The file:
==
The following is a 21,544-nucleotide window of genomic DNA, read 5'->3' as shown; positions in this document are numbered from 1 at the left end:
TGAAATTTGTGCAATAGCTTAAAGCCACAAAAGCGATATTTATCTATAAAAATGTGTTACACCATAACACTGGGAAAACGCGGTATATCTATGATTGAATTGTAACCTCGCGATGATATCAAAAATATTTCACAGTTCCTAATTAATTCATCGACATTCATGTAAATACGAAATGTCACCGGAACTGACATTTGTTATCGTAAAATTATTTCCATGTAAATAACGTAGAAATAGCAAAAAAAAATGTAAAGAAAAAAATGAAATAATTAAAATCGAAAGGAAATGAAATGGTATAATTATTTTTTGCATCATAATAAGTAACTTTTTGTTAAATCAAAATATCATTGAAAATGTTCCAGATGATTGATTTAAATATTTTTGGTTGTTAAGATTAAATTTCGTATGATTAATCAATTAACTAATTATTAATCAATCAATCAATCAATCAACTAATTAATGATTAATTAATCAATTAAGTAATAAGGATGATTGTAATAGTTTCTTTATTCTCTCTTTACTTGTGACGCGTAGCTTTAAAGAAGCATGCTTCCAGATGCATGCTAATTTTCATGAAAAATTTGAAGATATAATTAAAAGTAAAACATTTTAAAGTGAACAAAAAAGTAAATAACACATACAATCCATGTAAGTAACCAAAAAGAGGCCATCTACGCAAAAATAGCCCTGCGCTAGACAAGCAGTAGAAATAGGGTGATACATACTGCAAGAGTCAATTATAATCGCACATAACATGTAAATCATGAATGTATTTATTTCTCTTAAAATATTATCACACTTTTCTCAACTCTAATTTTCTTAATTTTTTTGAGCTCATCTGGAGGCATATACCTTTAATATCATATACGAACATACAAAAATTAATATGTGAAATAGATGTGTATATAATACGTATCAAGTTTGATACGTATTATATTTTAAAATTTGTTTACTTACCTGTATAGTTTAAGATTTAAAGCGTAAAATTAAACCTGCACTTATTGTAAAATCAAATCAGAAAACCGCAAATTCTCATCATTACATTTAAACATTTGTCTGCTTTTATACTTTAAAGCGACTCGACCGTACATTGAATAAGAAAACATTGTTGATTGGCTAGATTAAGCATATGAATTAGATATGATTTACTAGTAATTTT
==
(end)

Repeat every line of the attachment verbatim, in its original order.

The following is a 21,544-nucleotide window of genomic DNA, read 5'->3' as shown; positions in this document are numbered from 1 at the left end:
TGAAATTTGTGCAATAGCTTAAAGCCACAAAAGCGATATTTATCTATAAAAATGTGTTACACCATAACACTGGGAAAACGCGGTATATCTATGATTGAATTGTAACCTCGCGATGATATCAAAAATATTTCACAGTTCCTAATTAATTCATCGACATTCATGTAAATACGAAATGTCACCGGAACTGACATTTGTTATCGTAAAATTATTTCCATGTAAATAACGTAGAAATAGCAAAAAAAAATGTAAAGAAAAAAATGAAATAATTAAAATCGAAAGGAAATGAAATGGTATAATTATTTTTTGCATCATAATAAGTAACTTTTTGTTAAATCAAAATATCATTGAAAATGTTCCAGATGATTGATTTAAATATTTTTGGTTGTTAAGATTAAATTTCGTATGATTAATCAATTAACTAATTATTAATCAATCAATCAATCAATCAACTAATTAATGATTAATTAATCAATTAAGTAATAAGGATGATTGTAATAGTTTCTTTATTCTCTCTTTACTTGTGACGCGTAGCTTTAAAGAAGCATGCTTCCAGATGCATGCTAATTTTCATGAAAAATTTGAAGATATAATTAAAAGTAAAACATTTTAAAGTGAACAAAAAAGTAAATAACACATACAATCCATGTAAGTAACCAAAAAGAGGCCATCTACGCAAAAATAGCCCTGCGCTAGACAAGCAGTAGAAATAGGGTGATACATACTGCAAGAGTCAATTATAATCGCACATAACATGTAAATCATGAATGTATTTATTTCTCTTAAAATATTATCACACTTTTCTCAACTCTAATTTTCTTAATTTTTTTGAGCTCATCTGGAGGCATATACCTTTAATATCATATACGAACATACAAAAATTAATATGTGAAATAGATGTGTATATAATACGTATCAAGTTTGATACGTATTATATTTTAAAATTTGTTTACTTACCTGTATAGTTTAAGATTTAAAGCGTAAAATTAAACCTGCACTTATTGTAAAATCAAATCAGAAAACCGCAAATTCTCATCATTACATTTAAACATTTGTCTGCTTTTATACTTTAAAGCGACTCGACCGTACATTGAATAAGAAAACATTGTTGATTGGCTAGATTAAGCATATGAATTAGATATGATTTACTAGTAATTTT